Sunday, 17 June 2012

Oxford Lieder Festival 2012

Details of the 11th Oxford Lieder Festival 2012 are out now, and this year there are some very high profile events! Sandrine Piau and Roger Vignoles open the season on October 12th with a recital of French song. Read about her Wigmore Hall recital earlier this year HERE because it looks as if she's singing a very similar programme, built around Debussy Ariettes oubliés. Piau's voice is light and pure, probably even more suited to a small venue like the Holywell Music Room.

In partnership with Stone Records, the Oxford Lieder Festival has been recording all the songs of Hugo Wolf (read about some recordings in the series so far HERE). Wolf's Spanisches Liederbuch features over 2 days, as there are 44 songs in all. The songs in the first part are a mix of religious and erotic, while the secular songs are like miniature operas, where each song tells a story. Birgid Steinberger, who so impressed at last year's OLF (read more HERE), heads a good team. I love the Spanish Liederbook, and 15 years ago told friends why it's so interesting. Then I saw my "masterclass" repeated in someone's review soon after. Why do people write when they don't know a subject? It's not fair on readers.

Florian Boesch and Malcolm Martineau on 14th October. Anyone who goes to the Oxford Lieder Festival has heard Schubert Die schöne Müllerin dozens of times, but Boesch and Martineau make it feel fresh and original. Read here in Opera Today about them doing it in London in March, one of the great recitals of the year. It is excellent to see Oxford Lieder developing a kind of partnership with the Wigmore Hall. They should be doing more together, I think, because they enhance each other. Sholto Kynoch, Oxford Lieder Festival Director and pianist, started the Festival almost from scratch eleven years ago when he was still a student, and now it's firmly established as a nationally significant event. I'm proud to say I've been a Friend since year 2. Oxford Lieder is especially good at nurturing new talent.  Many OLF discoveries go on to great sucess, but return because the OLF atmosphere is good. Back this year are James Gilchrist and Anna Tilbrook, Sophie Danerman, Lucy Crowe, Katarina Karnéus and Alice Coote. How time flies! These singers show why OLF is good to be part of. The secret of OLF is that it encourages the joy of singing, for its own sake, and from this all else follows.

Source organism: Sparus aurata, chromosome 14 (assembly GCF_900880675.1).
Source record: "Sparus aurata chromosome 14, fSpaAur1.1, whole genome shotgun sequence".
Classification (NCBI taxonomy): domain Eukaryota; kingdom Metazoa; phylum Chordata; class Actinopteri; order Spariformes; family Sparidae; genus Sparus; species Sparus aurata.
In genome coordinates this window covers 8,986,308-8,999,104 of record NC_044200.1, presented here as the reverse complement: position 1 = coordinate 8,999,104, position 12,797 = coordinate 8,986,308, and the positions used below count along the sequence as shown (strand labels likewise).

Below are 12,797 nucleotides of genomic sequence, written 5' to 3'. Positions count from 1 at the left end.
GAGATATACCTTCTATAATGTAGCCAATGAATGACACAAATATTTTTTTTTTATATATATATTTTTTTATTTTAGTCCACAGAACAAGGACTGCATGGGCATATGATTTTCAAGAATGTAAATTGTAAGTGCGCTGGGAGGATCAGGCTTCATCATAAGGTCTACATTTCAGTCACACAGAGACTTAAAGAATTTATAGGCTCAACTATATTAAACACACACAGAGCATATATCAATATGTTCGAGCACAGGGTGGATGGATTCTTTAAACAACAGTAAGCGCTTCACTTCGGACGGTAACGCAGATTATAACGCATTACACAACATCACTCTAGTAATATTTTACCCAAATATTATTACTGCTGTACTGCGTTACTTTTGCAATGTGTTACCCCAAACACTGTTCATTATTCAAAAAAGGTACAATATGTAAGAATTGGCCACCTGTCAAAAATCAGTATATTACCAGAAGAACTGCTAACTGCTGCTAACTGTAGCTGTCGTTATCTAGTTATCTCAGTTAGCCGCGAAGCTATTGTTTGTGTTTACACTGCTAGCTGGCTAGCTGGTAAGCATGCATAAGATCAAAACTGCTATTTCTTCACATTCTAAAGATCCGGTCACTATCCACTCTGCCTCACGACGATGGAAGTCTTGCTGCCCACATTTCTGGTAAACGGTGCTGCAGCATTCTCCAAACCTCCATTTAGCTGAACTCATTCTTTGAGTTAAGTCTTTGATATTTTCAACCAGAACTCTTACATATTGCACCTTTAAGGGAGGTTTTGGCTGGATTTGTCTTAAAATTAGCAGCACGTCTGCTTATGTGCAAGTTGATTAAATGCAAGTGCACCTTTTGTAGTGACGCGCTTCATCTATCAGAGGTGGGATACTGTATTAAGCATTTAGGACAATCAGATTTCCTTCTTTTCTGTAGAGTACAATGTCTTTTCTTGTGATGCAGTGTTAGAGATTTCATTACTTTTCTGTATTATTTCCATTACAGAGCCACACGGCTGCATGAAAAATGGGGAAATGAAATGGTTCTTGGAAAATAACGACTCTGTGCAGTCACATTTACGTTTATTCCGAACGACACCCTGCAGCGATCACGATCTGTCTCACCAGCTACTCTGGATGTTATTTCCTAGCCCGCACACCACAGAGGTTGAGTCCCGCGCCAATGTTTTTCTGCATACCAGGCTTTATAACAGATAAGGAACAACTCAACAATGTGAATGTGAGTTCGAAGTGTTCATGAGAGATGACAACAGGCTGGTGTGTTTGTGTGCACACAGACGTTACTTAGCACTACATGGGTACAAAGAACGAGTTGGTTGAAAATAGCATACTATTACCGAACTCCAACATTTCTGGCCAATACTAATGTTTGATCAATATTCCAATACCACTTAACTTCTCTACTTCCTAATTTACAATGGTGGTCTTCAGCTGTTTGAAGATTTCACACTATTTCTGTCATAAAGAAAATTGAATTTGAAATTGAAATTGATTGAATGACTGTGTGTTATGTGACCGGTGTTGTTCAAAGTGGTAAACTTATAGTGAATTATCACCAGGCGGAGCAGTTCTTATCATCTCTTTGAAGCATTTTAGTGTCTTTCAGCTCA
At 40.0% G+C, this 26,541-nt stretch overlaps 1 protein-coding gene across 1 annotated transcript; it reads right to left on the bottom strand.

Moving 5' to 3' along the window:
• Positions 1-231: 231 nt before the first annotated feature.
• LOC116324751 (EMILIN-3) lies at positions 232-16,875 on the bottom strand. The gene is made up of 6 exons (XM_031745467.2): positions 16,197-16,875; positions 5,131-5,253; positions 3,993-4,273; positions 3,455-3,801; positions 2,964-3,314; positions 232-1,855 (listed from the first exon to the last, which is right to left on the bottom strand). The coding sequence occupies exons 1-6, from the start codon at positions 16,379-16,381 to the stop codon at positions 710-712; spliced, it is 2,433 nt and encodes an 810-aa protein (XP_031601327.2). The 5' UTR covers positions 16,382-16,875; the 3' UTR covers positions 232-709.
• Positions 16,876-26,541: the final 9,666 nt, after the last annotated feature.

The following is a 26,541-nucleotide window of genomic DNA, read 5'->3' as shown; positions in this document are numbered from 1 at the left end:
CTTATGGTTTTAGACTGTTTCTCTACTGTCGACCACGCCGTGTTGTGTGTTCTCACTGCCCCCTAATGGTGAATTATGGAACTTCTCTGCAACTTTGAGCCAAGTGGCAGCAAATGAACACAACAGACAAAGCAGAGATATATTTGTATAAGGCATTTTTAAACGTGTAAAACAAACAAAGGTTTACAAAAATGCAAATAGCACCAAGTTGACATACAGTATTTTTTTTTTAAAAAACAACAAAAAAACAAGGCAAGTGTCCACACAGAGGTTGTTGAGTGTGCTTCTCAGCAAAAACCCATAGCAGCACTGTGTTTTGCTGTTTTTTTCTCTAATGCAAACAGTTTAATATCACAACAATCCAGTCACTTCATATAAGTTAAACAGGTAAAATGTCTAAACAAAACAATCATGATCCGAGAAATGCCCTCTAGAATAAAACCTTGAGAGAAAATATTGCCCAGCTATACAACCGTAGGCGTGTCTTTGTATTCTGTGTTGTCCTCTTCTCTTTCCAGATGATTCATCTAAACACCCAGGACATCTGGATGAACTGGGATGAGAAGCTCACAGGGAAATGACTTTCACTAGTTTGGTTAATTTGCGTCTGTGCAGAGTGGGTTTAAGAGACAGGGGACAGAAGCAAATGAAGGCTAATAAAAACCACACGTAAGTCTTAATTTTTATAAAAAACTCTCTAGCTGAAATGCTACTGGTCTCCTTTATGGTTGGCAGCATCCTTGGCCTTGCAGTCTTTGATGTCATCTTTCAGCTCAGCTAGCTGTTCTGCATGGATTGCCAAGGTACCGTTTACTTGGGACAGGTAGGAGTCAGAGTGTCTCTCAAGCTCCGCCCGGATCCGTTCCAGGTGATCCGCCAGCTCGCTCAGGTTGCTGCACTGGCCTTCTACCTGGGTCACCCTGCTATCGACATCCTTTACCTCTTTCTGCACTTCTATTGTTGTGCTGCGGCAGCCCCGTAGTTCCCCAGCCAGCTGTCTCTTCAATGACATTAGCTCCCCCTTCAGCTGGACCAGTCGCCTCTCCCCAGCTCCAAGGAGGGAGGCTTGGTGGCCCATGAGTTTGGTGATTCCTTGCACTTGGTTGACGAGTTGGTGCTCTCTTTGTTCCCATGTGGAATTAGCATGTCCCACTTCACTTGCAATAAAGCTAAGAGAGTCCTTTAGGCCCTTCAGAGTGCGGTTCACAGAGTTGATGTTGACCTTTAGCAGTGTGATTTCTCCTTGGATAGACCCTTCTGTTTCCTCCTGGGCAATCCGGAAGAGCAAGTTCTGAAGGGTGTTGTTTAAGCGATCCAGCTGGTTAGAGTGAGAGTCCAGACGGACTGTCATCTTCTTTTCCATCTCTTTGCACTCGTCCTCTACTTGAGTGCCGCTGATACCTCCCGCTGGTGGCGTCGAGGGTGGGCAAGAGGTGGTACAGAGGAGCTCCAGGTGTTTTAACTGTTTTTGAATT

This year the singers to watch out for include Robert Murray (excellent Steersman in the ENO Flying Dutchman), Susanna Andersson (The Baby in Knussen's Higgelty Piggelty Pop!) and Stuart Jackson  who won second prize in the Wigmore Hall International Song Competition. He's very young indeed, but has a distinctive voice. so much so that I could remember him a whole year after I'd first heard him sing a few songs in a private recital. He's sensitive and intelligent, qualities that are extremely important in art song, and deserves a lot of support.

Robert Murray sings Janáček The Diary of One who Disappeared, one of my all-time favourite cycles, on 18/10. Susanna Andersson sings Schubert with much loved OLF perennial Stephan Loges on 27/10. Stuart Jackson will be singing on OLF's Day of English Song on 20/10, together with Johnny Herford, William Vann, Jonathan McGovern, Lucy Crowe and John Mark Ainsley.

LOTS MORE, plus the famous OLF masterclasses and events. Booking starts tomorrow.  
Photo : Peter Trimming

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